A word of caution: stay away from romaji! These are Japanese sounds in written latin alphabet (like English). Your brain will use this as a crutch and your pronunciation and reading will suffer. Pretend it does not exist.

Build passive recognition

Make a free account at Read the Kanji and work your way through the hiragana and katakana lessons. Cram as much content as you can over a few hours. Remember: don't get hung up on learning them perfectly at this point. You will be seeing these all the time from now on, so get through this as quickly as you can.

This resource is great because it is optimised for your short term memory. (Note: don't use Read the Kanji for anything other than kana as there are better resources for the rest of your language learning.)

Tofugu has a great hiragana guide for those that prefer to read.

And if you like charts, Tofugu again has you covered: Hiragana | Katakana

This part should only take a few hours over a couple of days.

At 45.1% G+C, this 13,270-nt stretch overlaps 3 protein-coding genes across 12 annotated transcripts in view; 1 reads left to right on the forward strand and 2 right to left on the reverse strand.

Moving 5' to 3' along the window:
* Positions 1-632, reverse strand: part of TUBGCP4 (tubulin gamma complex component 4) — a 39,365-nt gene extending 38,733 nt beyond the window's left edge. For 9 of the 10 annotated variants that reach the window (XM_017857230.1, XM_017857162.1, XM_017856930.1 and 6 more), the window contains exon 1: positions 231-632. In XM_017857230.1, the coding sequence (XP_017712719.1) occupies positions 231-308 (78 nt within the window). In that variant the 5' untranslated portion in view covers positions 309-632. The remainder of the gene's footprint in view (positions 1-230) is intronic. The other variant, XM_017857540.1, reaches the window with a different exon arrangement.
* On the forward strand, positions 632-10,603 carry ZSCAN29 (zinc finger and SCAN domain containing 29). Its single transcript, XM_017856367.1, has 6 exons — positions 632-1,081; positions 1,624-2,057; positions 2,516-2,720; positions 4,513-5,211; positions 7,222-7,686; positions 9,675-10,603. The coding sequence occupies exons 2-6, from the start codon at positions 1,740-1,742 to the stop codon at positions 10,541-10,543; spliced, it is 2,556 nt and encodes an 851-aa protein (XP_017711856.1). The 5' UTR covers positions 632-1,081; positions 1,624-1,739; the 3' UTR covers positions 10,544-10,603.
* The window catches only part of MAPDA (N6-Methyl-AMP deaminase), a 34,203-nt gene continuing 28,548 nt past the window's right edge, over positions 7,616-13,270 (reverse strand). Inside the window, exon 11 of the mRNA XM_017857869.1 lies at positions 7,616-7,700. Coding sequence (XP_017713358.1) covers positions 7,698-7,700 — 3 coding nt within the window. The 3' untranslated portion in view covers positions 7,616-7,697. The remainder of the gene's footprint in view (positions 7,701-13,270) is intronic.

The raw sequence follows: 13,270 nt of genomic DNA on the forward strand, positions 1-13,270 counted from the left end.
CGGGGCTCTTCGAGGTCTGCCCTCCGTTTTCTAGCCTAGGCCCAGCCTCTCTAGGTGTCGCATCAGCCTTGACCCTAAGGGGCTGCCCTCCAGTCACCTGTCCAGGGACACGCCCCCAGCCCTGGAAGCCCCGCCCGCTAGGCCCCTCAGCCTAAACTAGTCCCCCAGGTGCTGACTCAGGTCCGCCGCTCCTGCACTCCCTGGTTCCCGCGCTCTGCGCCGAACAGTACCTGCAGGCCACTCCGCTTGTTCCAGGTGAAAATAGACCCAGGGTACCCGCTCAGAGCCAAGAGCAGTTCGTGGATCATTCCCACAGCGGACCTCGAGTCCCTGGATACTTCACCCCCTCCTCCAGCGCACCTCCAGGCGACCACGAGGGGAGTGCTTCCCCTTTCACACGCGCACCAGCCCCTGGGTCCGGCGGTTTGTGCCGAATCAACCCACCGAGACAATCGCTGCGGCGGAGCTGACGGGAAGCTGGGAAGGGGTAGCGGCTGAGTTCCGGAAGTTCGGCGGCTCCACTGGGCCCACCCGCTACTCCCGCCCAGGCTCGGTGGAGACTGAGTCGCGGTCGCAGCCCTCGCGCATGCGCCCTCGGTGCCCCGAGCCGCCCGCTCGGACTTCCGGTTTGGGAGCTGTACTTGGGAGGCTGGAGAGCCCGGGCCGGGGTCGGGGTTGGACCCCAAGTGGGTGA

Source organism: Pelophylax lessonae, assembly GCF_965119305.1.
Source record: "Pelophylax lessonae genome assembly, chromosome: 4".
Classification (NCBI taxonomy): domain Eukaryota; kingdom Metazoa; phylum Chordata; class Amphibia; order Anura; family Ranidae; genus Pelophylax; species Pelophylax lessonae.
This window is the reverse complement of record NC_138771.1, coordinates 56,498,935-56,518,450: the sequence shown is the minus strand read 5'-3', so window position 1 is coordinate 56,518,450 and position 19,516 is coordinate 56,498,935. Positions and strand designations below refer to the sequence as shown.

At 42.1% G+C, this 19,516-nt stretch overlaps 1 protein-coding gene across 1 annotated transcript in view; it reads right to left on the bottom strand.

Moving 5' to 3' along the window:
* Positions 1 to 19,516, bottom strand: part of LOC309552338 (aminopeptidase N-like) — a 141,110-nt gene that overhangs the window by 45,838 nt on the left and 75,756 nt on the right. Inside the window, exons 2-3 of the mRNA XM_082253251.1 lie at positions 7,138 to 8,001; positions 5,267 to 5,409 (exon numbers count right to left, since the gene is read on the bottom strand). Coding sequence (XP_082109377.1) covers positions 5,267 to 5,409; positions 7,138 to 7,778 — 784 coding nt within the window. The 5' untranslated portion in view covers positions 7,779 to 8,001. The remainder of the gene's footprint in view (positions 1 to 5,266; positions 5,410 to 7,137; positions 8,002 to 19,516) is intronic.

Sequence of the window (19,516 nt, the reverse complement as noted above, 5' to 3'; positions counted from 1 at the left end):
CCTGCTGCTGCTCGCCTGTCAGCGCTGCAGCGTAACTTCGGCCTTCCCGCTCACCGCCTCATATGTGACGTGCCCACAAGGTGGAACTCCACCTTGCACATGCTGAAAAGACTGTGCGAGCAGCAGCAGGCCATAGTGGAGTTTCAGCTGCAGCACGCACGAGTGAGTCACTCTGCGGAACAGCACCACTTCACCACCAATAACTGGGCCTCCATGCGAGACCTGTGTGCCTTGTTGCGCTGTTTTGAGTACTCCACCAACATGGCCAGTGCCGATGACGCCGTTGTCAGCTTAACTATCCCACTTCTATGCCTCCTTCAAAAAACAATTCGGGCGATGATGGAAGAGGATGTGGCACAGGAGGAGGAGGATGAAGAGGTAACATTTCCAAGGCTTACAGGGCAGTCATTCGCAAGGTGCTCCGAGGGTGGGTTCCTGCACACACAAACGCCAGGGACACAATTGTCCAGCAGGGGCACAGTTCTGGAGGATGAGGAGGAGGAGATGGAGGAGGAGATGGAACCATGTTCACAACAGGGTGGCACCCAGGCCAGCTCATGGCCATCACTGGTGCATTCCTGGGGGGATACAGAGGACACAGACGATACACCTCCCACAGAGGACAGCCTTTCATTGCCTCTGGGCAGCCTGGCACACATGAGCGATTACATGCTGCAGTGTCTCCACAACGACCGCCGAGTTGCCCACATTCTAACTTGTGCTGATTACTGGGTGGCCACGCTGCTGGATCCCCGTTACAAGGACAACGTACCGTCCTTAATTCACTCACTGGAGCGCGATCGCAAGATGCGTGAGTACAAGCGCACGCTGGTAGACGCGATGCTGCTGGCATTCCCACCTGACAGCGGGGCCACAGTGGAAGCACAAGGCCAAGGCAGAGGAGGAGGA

Practice active recall

Download Drops on your smartphone and work through their hiragana and katakana modules.

This resource is great because it is optimised for your long term memory. (Note: don't use Drops for anything other than kana as there are better resources for the rest of your language learning.)

This part will likely take around a month or so. You can do this while moving forward with your kanji, grammar, and vocab learning.

3. Kanji

  • When to start: After understanding pronunciation and kana
  • Approx. time: 6 months (along with grammar and vocab)

Before learning grammar and vocabulary, we recommended you start learning kanji as it will make learning grammar and vocab easier in the long run. As there are thousands of them, and they can look extremely complex, learning kanji can seem very daunting. But as long as you have a good system in place, you will be surprised by how many you can understand in a short amount of time!

At this point, the most important thing to keep in mind is that you want to recognise as many kanji as you can in a relatively short amount of time. It will take years of using kanji in order to actually learn them along with all their readings. So try not to get bogged down by memorising their sounds or stroke orders. Just focus on being able to recognise the meaning of each kanji.

Right now, you need to decide which system you will use, and stick with it. You will be investing a few hundred hours into this, so make sure you understand your options.